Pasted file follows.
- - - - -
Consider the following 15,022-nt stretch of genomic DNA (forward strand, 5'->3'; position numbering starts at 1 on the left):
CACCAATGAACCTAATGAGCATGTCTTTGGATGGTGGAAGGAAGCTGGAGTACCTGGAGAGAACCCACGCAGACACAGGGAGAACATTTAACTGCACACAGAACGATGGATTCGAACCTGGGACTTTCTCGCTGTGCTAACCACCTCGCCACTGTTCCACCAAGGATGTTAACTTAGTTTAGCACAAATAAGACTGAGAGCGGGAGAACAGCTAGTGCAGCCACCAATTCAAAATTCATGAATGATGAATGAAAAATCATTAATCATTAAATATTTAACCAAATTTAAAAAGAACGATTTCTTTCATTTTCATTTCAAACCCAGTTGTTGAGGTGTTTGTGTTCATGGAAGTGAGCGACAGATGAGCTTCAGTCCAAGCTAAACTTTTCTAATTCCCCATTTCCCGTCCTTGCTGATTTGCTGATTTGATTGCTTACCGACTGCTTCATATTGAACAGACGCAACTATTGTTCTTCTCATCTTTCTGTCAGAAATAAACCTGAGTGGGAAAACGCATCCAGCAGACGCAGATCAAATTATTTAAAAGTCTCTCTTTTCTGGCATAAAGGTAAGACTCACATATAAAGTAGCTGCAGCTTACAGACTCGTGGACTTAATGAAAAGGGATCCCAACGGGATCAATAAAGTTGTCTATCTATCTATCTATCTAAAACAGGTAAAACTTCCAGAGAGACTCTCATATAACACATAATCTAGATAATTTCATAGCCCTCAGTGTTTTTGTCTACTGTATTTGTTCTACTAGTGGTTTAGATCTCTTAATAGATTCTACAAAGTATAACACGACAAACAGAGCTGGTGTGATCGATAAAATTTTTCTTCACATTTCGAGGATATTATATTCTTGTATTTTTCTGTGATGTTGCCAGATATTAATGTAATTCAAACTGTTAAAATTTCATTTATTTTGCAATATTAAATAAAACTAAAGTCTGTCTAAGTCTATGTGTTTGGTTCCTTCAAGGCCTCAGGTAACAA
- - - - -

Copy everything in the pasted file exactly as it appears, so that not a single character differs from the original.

Consider the following 15,022-nt stretch of genomic DNA (forward strand, 5'->3'; position numbering starts at 1 on the left):
CACCAATGAACCTAATGAGCATGTCTTTGGATGGTGGAAGGAAGCTGGAGTACCTGGAGAGAACCCACGCAGACACAGGGAGAACATTTAACTGCACACAGAACGATGGATTCGAACCTGGGACTTTCTCGCTGTGCTAACCACCTCGCCACTGTTCCACCAAGGATGTTAACTTAGTTTAGCACAAATAAGACTGAGAGCGGGAGAACAGCTAGTGCAGCCACCAATTCAAAATTCATGAATGATGAATGAAAAATCATTAATCATTAAATATTTAACCAAATTTAAAAAGAACGATTTCTTTCATTTTCATTTCAAACCCAGTTGTTGAGGTGTTTGTGTTCATGGAAGTGAGCGACAGATGAGCTTCAGTCCAAGCTAAACTTTTCTAATTCCCCATTTCCCGTCCTTGCTGATTTGCTGATTTGATTGCTTACCGACTGCTTCATATTGAACAGACGCAACTATTGTTCTTCTCATCTTTCTGTCAGAAATAAACCTGAGTGGGAAAACGCATCCAGCAGACGCAGATCAAATTATTTAAAAGTCTCTCTTTTCTGGCATAAAGGTAAGACTCACATATAAAGTAGCTGCAGCTTACAGACTCGTGGACTTAATGAAAAGGGATCCCAACGGGATCAATAAAGTTGTCTATCTATCTATCTATCTAAAACAGGTAAAACTTCCAGAGAGACTCTCATATAACACATAATCTAGATAATTTCATAGCCCTCAGTGTTTTTGTCTACTGTATTTGTTCTACTAGTGGTTTAGATCTCTTAATAGATTCTACAAAGTATAACACGACAAACAGAGCTGGTGTGATCGATAAAATTTTTCTTCACATTTCGAGGATATTATATTCTTGTATTTTTCTGTGATGTTGCCAGATATTAATGTAATTCAAACTGTTAAAATTTCATTTATTTTGCAATATTAAATAAAACTAAAGTCTGTCTAAGTCTATGTGTTTGGTTCCTTCAAGGCCTCAGGTAACAA